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Attitudes or Viewpoints Toward the Bible

In the study of bibliology it is important to be aware of the various attitudes people either have or with which they approach the Scriptures. We will divide these attitudes toward the Bible into six different categories.

(1) Rationalism. The philosophy behind rationalism is “The theory that the exercise of reason, rather than the acceptance of empiricism, authority, or spiritual revelation, provides the only valid basis for action or belief and that reason is the prime source of knowledge and of spiritual truth.”7 The rationalistic approach toward the Bible may be extreme or moderate.

In its extreme form it denies divine revelation and represents the belief of atheists and agnostics. Moderate rationalism may admit divine revelation but tends to accept only those parts of divine revelation that personal reason approves. Under this approach the Bible is not viewed as authoritative, but the moderated rationalist seeks to eliminate or honor various Scriptures as he may choose. This is often the attitude of modern liberals.8

The issue in rationalism is that the mind is supreme and becomes the final authority.

(2) Mysticism. Mysticism also falls into a two-fold classification, a false mysticism and a true mysticism. The fundamental premise in false mysticism is that divine revelation is not limited to the Bible, but that God continues to give new truth beyond the Bible. In the final analysis, false mysticism makes human experience supreme; one’s personal experiences become the final authority rather than the Bible. If it fits with one’s experience, then it is accepted as valid; but if it does not fit one’s experience, it is rejected as invalid. For this kind of mystic, the Bible is not complete or final. God is still in the business of giving truth if one is only receptive to its revelation. Those holding to some form of false mysticism believe spiritual truth is being added beyond the Scriptures. This type of false mysticism is seen in the ideas of pantheism, theosophy, modern-day spiritism, Seventh-day Adventism, new thought, Christian Science, Swedenborgianism, Mormanism, Quakerism, and Millennial Dawnism (Jehovah’s Witnesses).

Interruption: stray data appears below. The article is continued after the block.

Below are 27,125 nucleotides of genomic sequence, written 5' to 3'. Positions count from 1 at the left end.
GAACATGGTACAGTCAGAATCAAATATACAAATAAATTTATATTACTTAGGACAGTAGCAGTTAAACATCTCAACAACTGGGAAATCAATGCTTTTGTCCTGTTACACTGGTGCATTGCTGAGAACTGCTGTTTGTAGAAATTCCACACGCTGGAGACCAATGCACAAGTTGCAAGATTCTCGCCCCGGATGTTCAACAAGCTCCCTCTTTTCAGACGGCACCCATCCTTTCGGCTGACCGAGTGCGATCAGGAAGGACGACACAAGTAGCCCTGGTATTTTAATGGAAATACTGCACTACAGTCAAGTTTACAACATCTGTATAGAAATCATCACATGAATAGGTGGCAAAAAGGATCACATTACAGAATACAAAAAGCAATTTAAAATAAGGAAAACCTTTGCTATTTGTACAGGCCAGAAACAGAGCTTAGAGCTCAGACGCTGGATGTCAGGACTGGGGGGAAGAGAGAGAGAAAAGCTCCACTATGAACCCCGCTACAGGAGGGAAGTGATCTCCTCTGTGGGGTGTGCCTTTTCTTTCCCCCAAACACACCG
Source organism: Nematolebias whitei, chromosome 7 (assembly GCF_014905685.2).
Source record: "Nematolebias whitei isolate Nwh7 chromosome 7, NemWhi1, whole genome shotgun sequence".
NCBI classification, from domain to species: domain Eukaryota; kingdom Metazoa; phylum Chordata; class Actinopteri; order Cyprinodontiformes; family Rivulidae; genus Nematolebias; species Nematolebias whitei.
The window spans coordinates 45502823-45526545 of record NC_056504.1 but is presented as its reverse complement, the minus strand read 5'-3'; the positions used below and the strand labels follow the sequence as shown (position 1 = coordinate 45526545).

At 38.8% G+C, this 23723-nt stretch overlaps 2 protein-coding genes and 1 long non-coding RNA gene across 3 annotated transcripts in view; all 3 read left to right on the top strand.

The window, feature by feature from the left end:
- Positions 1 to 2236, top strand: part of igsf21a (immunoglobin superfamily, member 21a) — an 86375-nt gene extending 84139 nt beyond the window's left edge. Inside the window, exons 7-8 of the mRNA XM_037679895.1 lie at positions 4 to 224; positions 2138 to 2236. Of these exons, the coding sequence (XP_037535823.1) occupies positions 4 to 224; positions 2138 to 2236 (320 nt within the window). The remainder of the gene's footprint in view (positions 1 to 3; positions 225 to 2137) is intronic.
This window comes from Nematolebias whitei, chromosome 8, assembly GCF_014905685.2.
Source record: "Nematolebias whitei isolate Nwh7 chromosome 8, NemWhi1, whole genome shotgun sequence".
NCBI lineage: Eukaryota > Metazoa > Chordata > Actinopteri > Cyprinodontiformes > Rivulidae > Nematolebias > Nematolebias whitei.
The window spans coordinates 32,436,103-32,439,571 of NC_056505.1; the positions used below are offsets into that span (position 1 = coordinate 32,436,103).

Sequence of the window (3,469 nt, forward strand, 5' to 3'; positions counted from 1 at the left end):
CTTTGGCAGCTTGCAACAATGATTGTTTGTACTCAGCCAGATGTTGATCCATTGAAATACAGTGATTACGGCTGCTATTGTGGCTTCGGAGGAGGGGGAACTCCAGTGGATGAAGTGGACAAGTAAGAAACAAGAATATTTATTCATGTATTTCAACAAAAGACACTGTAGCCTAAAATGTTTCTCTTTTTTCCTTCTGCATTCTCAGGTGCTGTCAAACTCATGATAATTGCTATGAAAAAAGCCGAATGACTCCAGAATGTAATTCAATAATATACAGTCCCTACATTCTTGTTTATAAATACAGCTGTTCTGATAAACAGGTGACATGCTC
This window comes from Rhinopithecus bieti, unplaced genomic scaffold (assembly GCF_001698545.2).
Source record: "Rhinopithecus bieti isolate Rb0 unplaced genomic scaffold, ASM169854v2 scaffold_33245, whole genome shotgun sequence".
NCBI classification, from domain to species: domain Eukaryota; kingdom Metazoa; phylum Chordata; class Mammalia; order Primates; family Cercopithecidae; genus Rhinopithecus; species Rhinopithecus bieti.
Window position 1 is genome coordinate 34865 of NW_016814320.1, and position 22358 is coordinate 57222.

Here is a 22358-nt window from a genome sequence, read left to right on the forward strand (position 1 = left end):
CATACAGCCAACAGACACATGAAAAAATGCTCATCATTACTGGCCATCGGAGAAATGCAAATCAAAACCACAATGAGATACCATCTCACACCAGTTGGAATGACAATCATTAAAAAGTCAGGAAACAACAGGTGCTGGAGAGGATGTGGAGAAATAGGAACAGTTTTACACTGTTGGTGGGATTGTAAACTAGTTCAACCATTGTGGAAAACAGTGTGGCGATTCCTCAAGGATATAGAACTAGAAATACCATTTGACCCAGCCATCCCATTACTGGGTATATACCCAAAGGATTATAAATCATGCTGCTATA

In addition, it can be seen in the beliefs of some forms of the modern-day charismatic movement. Some non-cessationists believe all the gifts mentioned in the New Testament are operative today. Some believe that God is still speaking through present day prophets, and some even go a step further and claim that the revelation coming to and from these prophets is equal in authority with the Bible. This is a growing movement within some circles of the evangelical church. In the conclusion of the chapter, “Does God Speak Today Apart from the Bible,” E. Fowler White, one of the contributors in The Coming Evangelical Crisis, writes:

Some present-day evangelicals, Jack Deer and Wayne Grudem among them, believe and teach that God speaks today apart from the Bible. According to these teachers, God gives words of personal or ministry direction to His people using all the same means that He used in the past. Yet, when we consider the evidence for these views, we find that their resemblance to what the Bible actually depicts is more apparent than real. Whatever else Deer is teaching, he is not teaching the model of hearing God’s voice as practiced in the Bible itself.9